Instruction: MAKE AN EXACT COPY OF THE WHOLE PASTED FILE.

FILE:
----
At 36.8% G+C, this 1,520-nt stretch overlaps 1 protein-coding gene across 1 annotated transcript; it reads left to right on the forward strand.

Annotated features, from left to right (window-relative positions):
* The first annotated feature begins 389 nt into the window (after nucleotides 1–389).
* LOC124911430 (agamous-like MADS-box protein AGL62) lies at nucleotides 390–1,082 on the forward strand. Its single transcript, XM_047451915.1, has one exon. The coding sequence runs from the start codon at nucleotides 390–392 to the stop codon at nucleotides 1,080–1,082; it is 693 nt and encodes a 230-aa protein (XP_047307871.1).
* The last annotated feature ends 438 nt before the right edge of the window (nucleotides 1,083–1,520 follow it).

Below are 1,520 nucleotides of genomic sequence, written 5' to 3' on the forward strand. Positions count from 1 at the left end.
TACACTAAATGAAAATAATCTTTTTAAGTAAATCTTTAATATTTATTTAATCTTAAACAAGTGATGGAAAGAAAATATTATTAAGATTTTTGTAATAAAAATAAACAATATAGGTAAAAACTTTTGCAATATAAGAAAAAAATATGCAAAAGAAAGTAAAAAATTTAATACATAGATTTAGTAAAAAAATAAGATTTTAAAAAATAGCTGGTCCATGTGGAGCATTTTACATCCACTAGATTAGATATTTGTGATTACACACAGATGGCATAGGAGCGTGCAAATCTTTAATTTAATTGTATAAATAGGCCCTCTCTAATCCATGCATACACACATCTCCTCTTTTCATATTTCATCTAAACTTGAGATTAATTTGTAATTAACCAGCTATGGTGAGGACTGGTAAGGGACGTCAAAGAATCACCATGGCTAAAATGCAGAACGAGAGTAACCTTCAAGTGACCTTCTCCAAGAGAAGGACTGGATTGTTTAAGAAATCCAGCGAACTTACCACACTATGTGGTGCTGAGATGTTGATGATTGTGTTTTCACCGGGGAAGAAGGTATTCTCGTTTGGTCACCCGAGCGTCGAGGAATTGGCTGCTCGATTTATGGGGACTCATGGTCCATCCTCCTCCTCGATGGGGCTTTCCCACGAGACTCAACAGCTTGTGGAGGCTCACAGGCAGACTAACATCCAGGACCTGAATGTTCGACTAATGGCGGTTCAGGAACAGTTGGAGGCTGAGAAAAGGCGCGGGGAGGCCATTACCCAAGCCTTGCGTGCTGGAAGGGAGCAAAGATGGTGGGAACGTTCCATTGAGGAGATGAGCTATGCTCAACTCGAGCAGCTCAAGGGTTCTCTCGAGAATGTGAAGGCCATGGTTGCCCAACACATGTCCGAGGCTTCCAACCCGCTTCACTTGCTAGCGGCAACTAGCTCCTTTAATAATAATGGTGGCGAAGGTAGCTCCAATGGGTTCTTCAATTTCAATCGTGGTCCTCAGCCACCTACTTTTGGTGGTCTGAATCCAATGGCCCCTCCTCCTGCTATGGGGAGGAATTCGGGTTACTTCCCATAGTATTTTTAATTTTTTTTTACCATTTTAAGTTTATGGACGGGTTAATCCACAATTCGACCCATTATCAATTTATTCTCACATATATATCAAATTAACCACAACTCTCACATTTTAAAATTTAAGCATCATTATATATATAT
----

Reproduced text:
At 36.8% G+C, this 1,520-nt stretch overlaps 1 protein-coding gene across 1 annotated transcript; it reads left to right on the forward strand.

Annotated features, from left to right (window-relative positions):
* The first annotated feature begins 389 nt into the window (after nucleotides 1–389).
* LOC124911430 (agamous-like MADS-box protein AGL62) lies at nucleotides 390–1,082 on the forward strand. Its single transcript, XM_047451915.1, has one exon. The coding sequence runs from the start codon at nucleotides 390–392 to the stop codon at nucleotides 1,080–1,082; it is 693 nt and encodes a 230-aa protein (XP_047307871.1).
* The last annotated feature ends 438 nt before the right edge of the window (nucleotides 1,083–1,520 follow it).

Below are 1,520 nucleotides of genomic sequence, written 5' to 3' on the forward strand. Positions count from 1 at the left end.
TACACTAAATGAAAATAATCTTTTTAAGTAAATCTTTAATATTTATTTAATCTTAAACAAGTGATGGAAAGAAAATATTATTAAGATTTTTGTAATAAAAATAAACAATATAGGTAAAAACTTTTGCAATATAAGAAAAAAATATGCAAAAGAAAGTAAAAAATTTAATACATAGATTTAGTAAAAAAATAAGATTTTAAAAAATAGCTGGTCCATGTGGAGCATTTTACATCCACTAGATTAGATATTTGTGATTACACACAGATGGCATAGGAGCGTGCAAATCTTTAATTTAATTGTATAAATAGGCCCTCTCTAATCCATGCATACACACATCTCCTCTTTTCATATTTCATCTAAACTTGAGATTAATTTGTAATTAACCAGCTATGGTGAGGACTGGTAAGGGACGTCAAAGAATCACCATGGCTAAAATGCAGAACGAGAGTAACCTTCAAGTGACCTTCTCCAAGAGAAGGACTGGATTGTTTAAGAAATCCAGCGAACTTACCACACTATGTGGTGCTGAGATGTTGATGATTGTGTTTTCACCGGGGAAGAAGGTATTCTCGTTTGGTCACCCGAGCGTCGAGGAATTGGCTGCTCGATTTATGGGGACTCATGGTCCATCCTCCTCCTCGATGGGGCTTTCCCACGAGACTCAACAGCTTGTGGAGGCTCACAGGCAGACTAACATCCAGGACCTGAATGTTCGACTAATGGCGGTTCAGGAACAGTTGGAGGCTGAGAAAAGGCGCGGGGAGGCCATTACCCAAGCCTTGCGTGCTGGAAGGGAGCAAAGATGGTGGGAACGTTCCATTGAGGAGATGAGCTATGCTCAACTCGAGCAGCTCAAGGGTTCTCTCGAGAATGTGAAGGCCATGGTTGCCCAACACATGTCCGAGGCTTCCAACCCGCTTCACTTGCTAGCGGCAACTAGCTCCTTTAATAATAATGGTGGCGAAGGTAGCTCCAATGGGTTCTTCAATTTCAATCGTGGTCCTCAGCCACCTACTTTTGGTGGTCTGAATCCAATGGCCCCTCCTCCTGCTATGGGGAGGAATTCGGGTTACTTCCCATAGTATTTTTAATTTTTTTTTACCATTTTAAGTTTATGGACGGGTTAATCCACAATTCGACCCATTATCAATTTATTCTCACATATATATCAAATTAACCACAACTCTCACATTTTAAAATTTAAGCATCATTATATATATAT